The old man hardly breathes and tastes blood in his mouth. He knows he had been defeated. Although more sharks come during the night to scrounge some of the leftovers, the old man does not care. He only concentrates on steering towards home. The skiff, still strong despite the long journey, sails well without the great weight beside it. He steers
into the current, and begins to see the lights on the beaches - it is only a matter of time before he reaches home. He thinks about what beat him: "Nothing," he said aloud. "I went out too far."
As he sailed into the harbor, the old man noticed that the small town was still asleep. He pulls the boat onto the shore, then takes down the mast, furls the sail, and ties them together. Shouldering the mast, he first feels the extent of his exhaustion. He falls to the ground under the weight of the mast, but eventually pulls himself back to his feet. Inside his shack, he leans the mast against the wall. After a drink from a bottle of water, he lies down on the bed, pulls the blanket over himself, and sleeps face down on the newspapers, with his arms straight and the palms of his hands up.
In the morning, the boy comes to the shack to find the old man still breathing. But the sight of his hands makes the boy cry and he runs down the road to get the old man some coffee. Many of the fishermen stood beside the skiff, looking at what was lashed beside it - the great fish measured eighteen feet from nose to tail. When the old man finally wakes, Manolin is at his side with the coffee. The boy informs the old man that they had searched for him with planes and the coast guard. He asks Santiago what he wants done with the great fish's head and spear, and the old man offers the spear to the boy, which he gladly accepts, and the head for sale. The boy says that they will fish together from now on, regardless of his parents' wishes. Although he says the boy should not fish with him because he has no luck, Santiago's first instructions are to make an unbreakable killing lance to have on board at all times to ward off sharks that defeated him. He tells the boy that he had spat something strange during the night and felt something broken in his chest. The boy promises to get medication for his hands and other ailments, as well as the papers from the time the old man was gone. After telling Santiago to get well fast so that he can learn everything from him, the boy leaves briefly to get food, crying again as he walks down the coral rock road.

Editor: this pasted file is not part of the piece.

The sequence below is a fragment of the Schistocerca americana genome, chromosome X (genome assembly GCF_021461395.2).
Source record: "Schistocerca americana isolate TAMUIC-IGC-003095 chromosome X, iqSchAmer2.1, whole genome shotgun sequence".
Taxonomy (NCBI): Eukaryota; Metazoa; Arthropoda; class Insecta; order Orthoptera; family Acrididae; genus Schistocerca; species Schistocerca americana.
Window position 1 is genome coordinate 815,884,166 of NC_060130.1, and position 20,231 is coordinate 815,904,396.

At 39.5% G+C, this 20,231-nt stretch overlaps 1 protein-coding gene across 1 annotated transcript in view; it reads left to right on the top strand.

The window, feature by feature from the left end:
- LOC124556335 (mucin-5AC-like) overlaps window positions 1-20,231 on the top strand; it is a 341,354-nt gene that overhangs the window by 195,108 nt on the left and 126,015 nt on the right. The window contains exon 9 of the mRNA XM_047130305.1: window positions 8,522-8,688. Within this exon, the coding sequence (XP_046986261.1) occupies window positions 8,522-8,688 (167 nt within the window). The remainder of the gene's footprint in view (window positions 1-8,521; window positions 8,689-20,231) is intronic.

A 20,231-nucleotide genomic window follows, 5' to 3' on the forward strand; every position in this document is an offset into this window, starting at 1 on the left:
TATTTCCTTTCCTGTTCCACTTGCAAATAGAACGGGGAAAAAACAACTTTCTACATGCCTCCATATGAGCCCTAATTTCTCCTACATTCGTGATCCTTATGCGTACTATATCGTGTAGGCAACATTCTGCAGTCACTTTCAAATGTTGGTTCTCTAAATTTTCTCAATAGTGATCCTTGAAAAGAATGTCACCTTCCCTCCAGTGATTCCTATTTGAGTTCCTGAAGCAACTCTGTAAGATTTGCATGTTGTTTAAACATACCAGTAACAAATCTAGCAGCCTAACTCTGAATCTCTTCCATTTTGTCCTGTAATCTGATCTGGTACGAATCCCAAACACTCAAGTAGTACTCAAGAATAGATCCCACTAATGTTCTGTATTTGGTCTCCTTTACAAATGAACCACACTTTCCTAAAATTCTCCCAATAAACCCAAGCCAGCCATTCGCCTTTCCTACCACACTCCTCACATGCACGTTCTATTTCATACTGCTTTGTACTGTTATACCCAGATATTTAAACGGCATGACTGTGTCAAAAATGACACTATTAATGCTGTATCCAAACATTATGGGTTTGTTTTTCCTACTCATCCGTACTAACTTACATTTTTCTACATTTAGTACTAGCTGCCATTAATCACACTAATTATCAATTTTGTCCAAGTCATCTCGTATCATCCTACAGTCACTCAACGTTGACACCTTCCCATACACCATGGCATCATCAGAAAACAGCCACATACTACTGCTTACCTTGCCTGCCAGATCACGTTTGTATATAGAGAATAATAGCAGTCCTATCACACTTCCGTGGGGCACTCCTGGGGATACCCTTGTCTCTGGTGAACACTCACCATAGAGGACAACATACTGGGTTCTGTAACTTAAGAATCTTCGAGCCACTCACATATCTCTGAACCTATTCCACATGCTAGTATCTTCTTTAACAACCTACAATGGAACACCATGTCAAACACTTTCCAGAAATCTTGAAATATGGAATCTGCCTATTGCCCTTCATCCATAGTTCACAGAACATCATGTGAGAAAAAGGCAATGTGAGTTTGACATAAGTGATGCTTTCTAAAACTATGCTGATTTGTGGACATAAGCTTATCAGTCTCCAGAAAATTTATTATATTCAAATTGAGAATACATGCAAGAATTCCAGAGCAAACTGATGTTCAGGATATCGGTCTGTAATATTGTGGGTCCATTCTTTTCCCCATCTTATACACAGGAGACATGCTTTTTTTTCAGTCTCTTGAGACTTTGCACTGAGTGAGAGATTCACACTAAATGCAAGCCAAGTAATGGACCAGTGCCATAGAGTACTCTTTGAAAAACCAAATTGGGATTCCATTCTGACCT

Outside, two tourists spot the long white spine with a huge tail at the end from the Terrace and ask the waiter what it is. "Tiburon," the waiter said. "Eshark." But before he has a chance to explain what had happened, the woman turns to her male companion, saying that she did not know sharks had such beautifully formed tails. Up the road, the old man was sleeping again on his face, while the boy sat watching him. He was dreaming about the lions.
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